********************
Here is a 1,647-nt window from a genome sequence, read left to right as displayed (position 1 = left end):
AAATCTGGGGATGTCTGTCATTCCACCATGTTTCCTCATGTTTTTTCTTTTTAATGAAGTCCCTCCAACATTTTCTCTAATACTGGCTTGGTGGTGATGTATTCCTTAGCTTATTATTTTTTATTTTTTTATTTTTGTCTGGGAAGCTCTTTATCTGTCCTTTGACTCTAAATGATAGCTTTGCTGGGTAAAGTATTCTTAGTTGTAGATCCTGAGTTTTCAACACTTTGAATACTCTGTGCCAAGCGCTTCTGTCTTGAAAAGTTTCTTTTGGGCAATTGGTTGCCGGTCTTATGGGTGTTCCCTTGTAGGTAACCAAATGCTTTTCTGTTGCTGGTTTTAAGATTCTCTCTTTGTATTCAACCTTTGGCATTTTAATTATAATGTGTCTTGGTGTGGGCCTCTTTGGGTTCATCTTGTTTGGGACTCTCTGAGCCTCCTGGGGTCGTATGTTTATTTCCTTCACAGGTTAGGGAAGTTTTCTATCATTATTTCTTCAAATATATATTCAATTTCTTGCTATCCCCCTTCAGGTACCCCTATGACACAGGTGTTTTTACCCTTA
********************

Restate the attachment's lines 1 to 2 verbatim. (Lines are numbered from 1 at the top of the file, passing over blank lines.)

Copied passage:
Here is a 1,647-nt window from a genome sequence, read left to right as displayed (position 1 = left end):
AAATCTGGGGATGTCTGTCATTCCACCATGTTTCCTCATGTTTTTTCTTTTTAATGAAGTCCCTCCAACATTTTCTCTAATACTGGCTTGGTGGTGATGTATTCCTTAGCTTATTATTTTTTATTTTTTTATTTTTGTCTGGGAAGCTCTTTATCTGTCCTTTGACTCTAAATGATAGCTTTGCTGGGTAAAGTATTCTTAGTTGTAGATCCTGAGTTTTCAACACTTTGAATACTCTGTGCCAAGCGCTTCTGTCTTGAAAAGTTTCTTTTGGGCAATTGGTTGCCGGTCTTATGGGTGTTCCCTTGTAGGTAACCAAATGCTTTTCTGTTGCTGGTTTTAAGATTCTCTCTTTGTATTCAACCTTTGGCATTTTAATTATAATGTGTCTTGGTGTGGGCCTCTTTGGGTTCATCTTGTTTGGGACTCTCTGAGCCTCCTGGGGTCGTATGTTTATTTCCTTCACAGGTTAGGGAAGTTTTCTATCATTATTTCTTCAAATATATATTCAATTTCTTGCTATCCCCCTTCAGGTACCCCTATGACACAGGTGTTTTTACCCTTA